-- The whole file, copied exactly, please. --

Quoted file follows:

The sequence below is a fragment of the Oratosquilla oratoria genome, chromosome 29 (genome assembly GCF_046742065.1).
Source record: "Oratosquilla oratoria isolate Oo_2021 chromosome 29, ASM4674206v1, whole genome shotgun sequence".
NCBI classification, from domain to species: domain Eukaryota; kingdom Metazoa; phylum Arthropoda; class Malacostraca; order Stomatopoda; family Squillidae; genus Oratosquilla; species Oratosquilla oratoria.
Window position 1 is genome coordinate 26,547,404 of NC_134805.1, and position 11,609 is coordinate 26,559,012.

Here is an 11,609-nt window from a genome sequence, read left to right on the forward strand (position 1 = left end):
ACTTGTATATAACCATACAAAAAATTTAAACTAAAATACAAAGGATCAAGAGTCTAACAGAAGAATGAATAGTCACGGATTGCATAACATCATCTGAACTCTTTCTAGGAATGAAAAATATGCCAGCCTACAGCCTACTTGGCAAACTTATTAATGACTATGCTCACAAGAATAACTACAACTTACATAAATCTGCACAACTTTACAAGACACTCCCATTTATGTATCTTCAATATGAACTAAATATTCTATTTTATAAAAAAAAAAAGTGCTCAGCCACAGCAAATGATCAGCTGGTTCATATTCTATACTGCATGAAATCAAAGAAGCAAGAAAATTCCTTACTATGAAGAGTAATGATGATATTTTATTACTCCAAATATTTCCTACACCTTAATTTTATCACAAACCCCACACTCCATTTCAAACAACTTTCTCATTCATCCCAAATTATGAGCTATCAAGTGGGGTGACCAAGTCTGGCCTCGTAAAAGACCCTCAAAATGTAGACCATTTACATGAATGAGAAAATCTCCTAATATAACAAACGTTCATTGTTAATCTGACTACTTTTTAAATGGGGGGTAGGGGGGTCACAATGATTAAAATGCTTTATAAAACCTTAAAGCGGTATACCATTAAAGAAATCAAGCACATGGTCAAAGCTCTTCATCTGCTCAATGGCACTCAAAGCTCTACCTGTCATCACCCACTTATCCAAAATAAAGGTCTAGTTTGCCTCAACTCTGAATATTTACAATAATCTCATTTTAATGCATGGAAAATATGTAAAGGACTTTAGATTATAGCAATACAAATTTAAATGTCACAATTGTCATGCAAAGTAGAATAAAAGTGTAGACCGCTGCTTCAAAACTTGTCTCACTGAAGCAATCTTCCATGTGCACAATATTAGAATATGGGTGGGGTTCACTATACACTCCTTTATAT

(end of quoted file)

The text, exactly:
The sequence below is a fragment of the Oratosquilla oratoria genome, chromosome 29 (genome assembly GCF_046742065.1).
Source record: "Oratosquilla oratoria isolate Oo_2021 chromosome 29, ASM4674206v1, whole genome shotgun sequence".
NCBI classification, from domain to species: domain Eukaryota; kingdom Metazoa; phylum Arthropoda; class Malacostraca; order Stomatopoda; family Squillidae; genus Oratosquilla; species Oratosquilla oratoria.
Window position 1 is genome coordinate 26,547,404 of NC_134805.1, and position 11,609 is coordinate 26,559,012.

Here is an 11,609-nt window from a genome sequence, read left to right on the forward strand (position 1 = left end):
ACTTGTATATAACCATACAAAAAATTTAAACTAAAATACAAAGGATCAAGAGTCTAACAGAAGAATGAATAGTCACGGATTGCATAACATCATCTGAACTCTTTCTAGGAATGAAAAATATGCCAGCCTACAGCCTACTTGGCAAACTTATTAATGACTATGCTCACAAGAATAACTACAACTTACATAAATCTGCACAACTTTACAAGACACTCCCATTTATGTATCTTCAATATGAACTAAATATTCTATTTTATAAAAAAAAAAAGTGCTCAGCCACAGCAAATGATCAGCTGGTTCATATTCTATACTGCATGAAATCAAAGAAGCAAGAAAATTCCTTACTATGAAGAGTAATGATGATATTTTATTACTCCAAATATTTCCTACACCTTAATTTTATCACAAACCCCACACTCCATTTCAAACAACTTTCTCATTCATCCCAAATTATGAGCTATCAAGTGGGGTGACCAAGTCTGGCCTCGTAAAAGACCCTCAAAATGTAGACCATTTACATGAATGAGAAAATCTCCTAATATAACAAACGTTCATTGTTAATCTGACTACTTTTTAAATGGGGGGTAGGGGGGTCACAATGATTAAAATGCTTTATAAAACCTTAAAGCGGTATACCATTAAAGAAATCAAGCACATGGTCAAAGCTCTTCATCTGCTCAATGGCACTCAAAGCTCTACCTGTCATCACCCACTTATCCAAAATAAAGGTCTAGTTTGCCTCAACTCTGAATATTTACAATAATCTCATTTTAATGCATGGAAAATATGTAAAGGACTTTAGATTATAGCAATACAAATTTAAATGTCACAATTGTCATGCAAAGTAGAATAAAAGTGTAGACCGCTGCTTCAAAACTTGTCTCACTGAAGCAATCTTCCATGTGCACAATATTAGAATATGGGTGGGGTTCACTATACACTCCTTTATAT